programs from ActiveState on my drive. As I recall, they had something to do with the Perl programming
language. I noticed that those screens were not included when my colleague began using UA a few days
ago. Why the difference? Can he still use Perl?
A. Not to worry! UA version 4.2 still supports Perl for custom programming through the charting module
and through MarketScanner.™ To ease installation, we now include a public domain version of Perl with
the UA executable installation. Your colleague's UA version sports a number of changes like this that
simplify various processes. Please visit the CSI website for more information on upgrading your
Q. How did the chaos of September 11th affect my UA database?
A. Despite the unprecedented events of September 11th, the American financial system performed
remarkably well and actual chaos was averted. Most exchanges were closed for just two days following
the terrorist attacks, but the U.S. stock exchanges did not reopen until September 17th. Each day of
closure is recorded as a "holiday" in your CSI data files. Those data sets that were missed due to late
postings in the aftermath have already been updated through UA's remote correction process. If you were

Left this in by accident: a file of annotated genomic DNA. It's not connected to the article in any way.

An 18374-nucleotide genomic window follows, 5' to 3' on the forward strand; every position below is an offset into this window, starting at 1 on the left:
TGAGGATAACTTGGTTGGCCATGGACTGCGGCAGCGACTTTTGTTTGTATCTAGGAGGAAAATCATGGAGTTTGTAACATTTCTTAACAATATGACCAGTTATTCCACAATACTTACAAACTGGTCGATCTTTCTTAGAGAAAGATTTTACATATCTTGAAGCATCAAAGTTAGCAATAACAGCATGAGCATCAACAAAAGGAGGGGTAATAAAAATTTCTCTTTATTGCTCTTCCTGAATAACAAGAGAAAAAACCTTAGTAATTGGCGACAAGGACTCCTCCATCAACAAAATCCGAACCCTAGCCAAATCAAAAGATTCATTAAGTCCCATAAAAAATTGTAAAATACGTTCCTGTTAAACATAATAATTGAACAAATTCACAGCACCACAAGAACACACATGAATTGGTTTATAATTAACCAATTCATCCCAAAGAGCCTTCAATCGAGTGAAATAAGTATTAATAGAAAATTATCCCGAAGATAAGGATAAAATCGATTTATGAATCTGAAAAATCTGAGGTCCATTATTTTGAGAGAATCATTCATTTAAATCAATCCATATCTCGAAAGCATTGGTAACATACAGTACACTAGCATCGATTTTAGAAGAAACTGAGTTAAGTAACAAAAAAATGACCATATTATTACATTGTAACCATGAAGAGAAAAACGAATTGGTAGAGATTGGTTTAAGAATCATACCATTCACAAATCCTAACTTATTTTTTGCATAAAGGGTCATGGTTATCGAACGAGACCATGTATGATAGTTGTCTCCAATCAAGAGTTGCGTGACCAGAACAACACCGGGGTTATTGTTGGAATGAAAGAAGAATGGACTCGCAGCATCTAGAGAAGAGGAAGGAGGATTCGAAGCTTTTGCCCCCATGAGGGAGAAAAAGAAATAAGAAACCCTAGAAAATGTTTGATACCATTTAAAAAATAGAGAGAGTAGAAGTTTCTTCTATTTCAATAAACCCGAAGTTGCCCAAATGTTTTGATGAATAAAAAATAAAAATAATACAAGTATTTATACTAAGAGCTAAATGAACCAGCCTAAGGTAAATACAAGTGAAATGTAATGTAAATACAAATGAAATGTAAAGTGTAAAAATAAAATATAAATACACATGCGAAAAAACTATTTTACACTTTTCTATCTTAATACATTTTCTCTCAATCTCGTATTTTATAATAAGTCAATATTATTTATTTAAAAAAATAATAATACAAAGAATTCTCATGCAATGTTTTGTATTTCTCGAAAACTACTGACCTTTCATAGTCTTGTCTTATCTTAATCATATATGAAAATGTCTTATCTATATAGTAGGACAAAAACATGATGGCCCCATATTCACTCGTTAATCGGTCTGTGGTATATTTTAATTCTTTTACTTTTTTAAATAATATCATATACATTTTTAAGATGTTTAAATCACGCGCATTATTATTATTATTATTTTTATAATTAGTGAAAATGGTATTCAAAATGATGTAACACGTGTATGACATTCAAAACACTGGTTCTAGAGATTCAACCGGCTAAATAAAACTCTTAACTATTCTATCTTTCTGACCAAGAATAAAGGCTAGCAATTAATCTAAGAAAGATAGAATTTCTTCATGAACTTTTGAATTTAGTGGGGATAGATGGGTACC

unable to download due to problems with your local server, all missing days were automatically supplied
upon your first successful access. We know of no latent problems that would require database
replacement or additional downloads.
Q. My UA stock charts show a gap in trading from September 11 through September 14th. While this
accurately reflects what happened, I wonder if I can display the data without a gap. Is there a way to hide
the break?
A. Not in your UA charts. However, when building an ASCII file, you'll have the choice of converting
"holiday" data into zeros, duplicates of the previous day or the previous close, or to simply reserve a null
day. These options might be useful for custom or third-party analysis.
Q. I'm looking at a price bar on a UA chart that is like none I have ever seen before. The "close" hash
mark is all by itself above the price bar. Is this an error?
A. Probably not, but please report any suspicious data point to our technical support staff
(techsupport@csidata.com) for confirmation. What you are seeing is more likely an out-of-range
settlement. An inherent trait of the commodity clearing process is that some inactive contracts (primarily